Questions:

  1. What did the King say about Mordecai in Esther 6:10?
  1. The King obviously knew where Mordecai worked and his nationality. Go back to Esther 3:8-11 and reread what Haman presented to the King.  What are your observations about the passage?
  1. Haman pushed his political agenda and his deep seated prejudice with the King. Since the King had no other wise people he consulted, the entire Jewish race would be wiped out without the King even realizing who was being annihilated.  What does this scenario teach about having wise counselors, mentors, and friends to help guide our decisions?
  1. How do these verses apply to this situation with the King, Haman, and the edict against the Jews? Proverbs 3:35, Proverbs 12:15, Proverbs 14:16.
  1. Once the mini parade was over where did Haman go? Where did Mordecai go? (Esther 6:12)
  1. What does this show about Mordecai’s character?

The Power of Position

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Power, pride, position, prestige, and fortune seem to go to people’s heads and there is nothing but their own demise that brings them back to reality.  Some people think so highly of themselves that nothing matters but the selfish desires that propels them to energetically jump out of bed each morning ready to face the next conquest.  These selfish desires for power, prestige, and fortune are more important than the people they use as stepping stones to get to the ideal destination.  In many instances in history, this lust for power and fortune costs people their lives.  This is seen in the numerous battles that have been fought over the years in order to conquer new lands and gain more wealth.

Haman fits quite nicely into the picture painted above.  As the story in Esther continues to unfold, the desires of Haman become visible and his means are no different than the many that have gone before him.  Haman was appointed the top official in King Ahasuerus’ kingdom. (Esther 3:1) In order to feed into this quest for prestige even more, the king ordered that all must bow down and pay homage to Haman.  (Esther 3:2).  Homage or reverence means to bow down as to worship.  King Ahasuerus ordered all the people to bow down and worship Haman.  Mordecai, being a Jew, was not going to worship anyone except God, the Creator of the Universe.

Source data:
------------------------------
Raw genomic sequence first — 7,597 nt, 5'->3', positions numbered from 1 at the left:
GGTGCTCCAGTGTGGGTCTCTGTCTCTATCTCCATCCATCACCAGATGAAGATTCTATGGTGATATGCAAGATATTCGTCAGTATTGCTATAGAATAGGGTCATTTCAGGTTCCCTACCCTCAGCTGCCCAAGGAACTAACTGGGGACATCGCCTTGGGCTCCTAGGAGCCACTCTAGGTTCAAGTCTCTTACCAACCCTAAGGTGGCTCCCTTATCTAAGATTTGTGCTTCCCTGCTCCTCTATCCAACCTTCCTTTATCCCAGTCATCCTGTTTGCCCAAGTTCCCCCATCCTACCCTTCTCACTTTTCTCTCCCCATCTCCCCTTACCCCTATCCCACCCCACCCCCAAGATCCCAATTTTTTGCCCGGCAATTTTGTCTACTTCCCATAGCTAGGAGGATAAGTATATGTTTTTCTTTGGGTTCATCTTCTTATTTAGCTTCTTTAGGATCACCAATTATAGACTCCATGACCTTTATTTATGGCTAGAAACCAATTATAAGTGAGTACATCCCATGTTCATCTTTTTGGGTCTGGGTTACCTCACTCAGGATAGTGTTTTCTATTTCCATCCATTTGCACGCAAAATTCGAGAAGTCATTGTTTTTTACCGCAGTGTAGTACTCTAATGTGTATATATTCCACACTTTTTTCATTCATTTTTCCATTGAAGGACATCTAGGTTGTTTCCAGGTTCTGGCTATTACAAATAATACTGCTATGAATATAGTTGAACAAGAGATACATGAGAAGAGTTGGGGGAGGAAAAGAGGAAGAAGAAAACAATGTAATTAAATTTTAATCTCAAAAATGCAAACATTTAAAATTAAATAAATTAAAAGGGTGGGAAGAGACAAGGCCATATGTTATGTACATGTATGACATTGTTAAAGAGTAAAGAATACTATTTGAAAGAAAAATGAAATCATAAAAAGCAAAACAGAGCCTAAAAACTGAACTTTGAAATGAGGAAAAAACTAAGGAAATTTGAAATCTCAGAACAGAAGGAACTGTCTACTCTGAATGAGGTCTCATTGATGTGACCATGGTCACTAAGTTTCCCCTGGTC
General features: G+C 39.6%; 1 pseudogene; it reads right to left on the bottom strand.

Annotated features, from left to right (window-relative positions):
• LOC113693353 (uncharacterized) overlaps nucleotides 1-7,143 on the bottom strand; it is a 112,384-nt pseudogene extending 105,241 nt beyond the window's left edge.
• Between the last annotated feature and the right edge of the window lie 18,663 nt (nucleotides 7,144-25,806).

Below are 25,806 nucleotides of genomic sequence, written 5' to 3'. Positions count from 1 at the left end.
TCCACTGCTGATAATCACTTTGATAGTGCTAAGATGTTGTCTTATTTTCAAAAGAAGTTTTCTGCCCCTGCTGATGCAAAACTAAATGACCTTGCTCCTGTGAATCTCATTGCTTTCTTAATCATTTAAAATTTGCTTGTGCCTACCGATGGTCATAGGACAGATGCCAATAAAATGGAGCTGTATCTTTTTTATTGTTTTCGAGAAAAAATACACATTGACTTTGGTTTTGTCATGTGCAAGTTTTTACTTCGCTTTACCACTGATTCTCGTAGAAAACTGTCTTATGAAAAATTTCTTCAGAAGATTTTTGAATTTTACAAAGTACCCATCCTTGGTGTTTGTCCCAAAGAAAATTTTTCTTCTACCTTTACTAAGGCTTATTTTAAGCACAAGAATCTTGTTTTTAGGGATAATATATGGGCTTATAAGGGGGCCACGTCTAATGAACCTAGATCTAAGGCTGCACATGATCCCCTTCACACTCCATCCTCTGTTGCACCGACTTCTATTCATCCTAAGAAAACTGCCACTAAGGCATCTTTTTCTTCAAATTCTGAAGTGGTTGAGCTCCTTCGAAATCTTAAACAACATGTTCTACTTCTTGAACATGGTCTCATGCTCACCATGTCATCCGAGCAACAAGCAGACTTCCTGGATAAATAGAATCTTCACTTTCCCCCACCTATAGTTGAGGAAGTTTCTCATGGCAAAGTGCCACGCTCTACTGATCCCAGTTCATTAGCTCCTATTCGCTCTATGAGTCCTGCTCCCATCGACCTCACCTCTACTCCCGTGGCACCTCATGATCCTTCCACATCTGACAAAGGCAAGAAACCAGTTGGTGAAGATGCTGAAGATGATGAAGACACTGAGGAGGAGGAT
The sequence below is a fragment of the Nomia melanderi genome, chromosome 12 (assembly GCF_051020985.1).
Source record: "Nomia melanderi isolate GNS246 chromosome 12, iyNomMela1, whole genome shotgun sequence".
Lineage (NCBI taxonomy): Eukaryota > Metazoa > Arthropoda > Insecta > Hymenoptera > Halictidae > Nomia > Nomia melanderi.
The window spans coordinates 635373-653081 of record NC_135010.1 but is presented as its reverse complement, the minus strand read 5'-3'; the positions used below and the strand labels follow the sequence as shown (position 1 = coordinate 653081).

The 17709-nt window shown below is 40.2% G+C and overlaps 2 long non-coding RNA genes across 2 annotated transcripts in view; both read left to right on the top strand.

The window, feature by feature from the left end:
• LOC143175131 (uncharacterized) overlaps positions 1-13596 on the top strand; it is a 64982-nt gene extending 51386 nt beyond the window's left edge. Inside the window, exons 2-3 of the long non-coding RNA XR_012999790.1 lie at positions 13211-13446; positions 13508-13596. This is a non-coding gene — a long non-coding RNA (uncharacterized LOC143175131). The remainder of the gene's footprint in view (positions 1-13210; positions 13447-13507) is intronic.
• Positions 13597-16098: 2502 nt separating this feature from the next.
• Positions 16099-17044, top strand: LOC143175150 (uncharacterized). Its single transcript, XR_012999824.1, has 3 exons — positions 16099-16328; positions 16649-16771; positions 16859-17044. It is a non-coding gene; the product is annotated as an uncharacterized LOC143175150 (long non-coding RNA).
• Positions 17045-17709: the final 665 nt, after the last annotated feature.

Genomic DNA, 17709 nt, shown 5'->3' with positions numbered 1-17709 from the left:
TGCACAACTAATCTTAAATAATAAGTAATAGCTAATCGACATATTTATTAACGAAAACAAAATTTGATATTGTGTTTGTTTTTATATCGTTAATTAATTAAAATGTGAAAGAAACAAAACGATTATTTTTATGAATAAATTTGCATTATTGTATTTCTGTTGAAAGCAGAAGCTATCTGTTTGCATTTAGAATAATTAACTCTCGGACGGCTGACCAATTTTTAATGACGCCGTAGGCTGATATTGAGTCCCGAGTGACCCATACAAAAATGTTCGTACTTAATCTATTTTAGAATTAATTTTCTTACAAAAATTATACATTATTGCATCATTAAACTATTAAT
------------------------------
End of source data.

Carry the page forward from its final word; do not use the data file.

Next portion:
Mordecai did not obey.  Forced worship is not true worship, and forced respect is not true respect.  This bowing down to pay homage to Haman did nothing more than feed into Haman’s ego about himself and cause a wider gap between him and his subjects.  Mordecai was reminded time and time again by the king’s servants that he was disobeying the king’s edict.  This did not matter to Mordecai; he was being true to his God.

After Mordecai’s continued refusal to bow down to Haman, these same servants went to Haman and reported to him Mordecai’s disobedience.  It was not just his disobedience they reported but also his nationality, “he was a Jew.” (Esther 3:4).  To say the least Haman was furious, but was able to control himself and not lay a hand on Mordecai, but rather “Haman sought to destroy all the Jews, the people of Mordecai, throughout the whole kingdom of Ahasuerus.” (Esther 3:6).

This injustice to Haman burned within him for a year as he cast lots “day after day, and month after month” (Esther 3:7) to find the appropriate time to handle this situation. Casting lots was a common practice throughout the Bible.  It was used by the High Priest to assist in making decisions, knowing that the decision was an impartial one albeit a chance decision.  Various things were used to assist in this decision making process like stones, sticks, cards, or dice.  “I drew the short end of the stick” comes from this practice of casting lots.  Whoever drew the short stick was the intended person for the question to be answered.  Casting lots is seen in the life of Jonah, Jesus and His clothing at the cross, and Matthias who replaced Judas as one of the twelve apostles.

Finally, after twelve months of casting lots day after day, Haman went to King Ahasuerus with his evil plot.  He presented the Jews as a group of people that were insubordinate and did not follow the rules of the King.  Haman twisted the facts and the rules of the Jews into a plot of terror that if allowed to continue would cause the demise of the kingdom of Ahasuerus. After twelve months of hatching a plot and saving his money, Haman had a plan.  Haman would personally deposit 10,000 talents of his own silver into the treasury of the king so that all the Jews could be destroyed.  The king’s scribes were summoned the thirteenth day of the next month and the edict was written “according to all that Haman commanded.” (Esther 3:12).  Once the decree was written the “instructions to destroy, to kill, and to annihilate all Jews, young and old, women and children, in one day, the thirteenth day of the twelfth month…and to plunder their goods.” (Esther 3:13).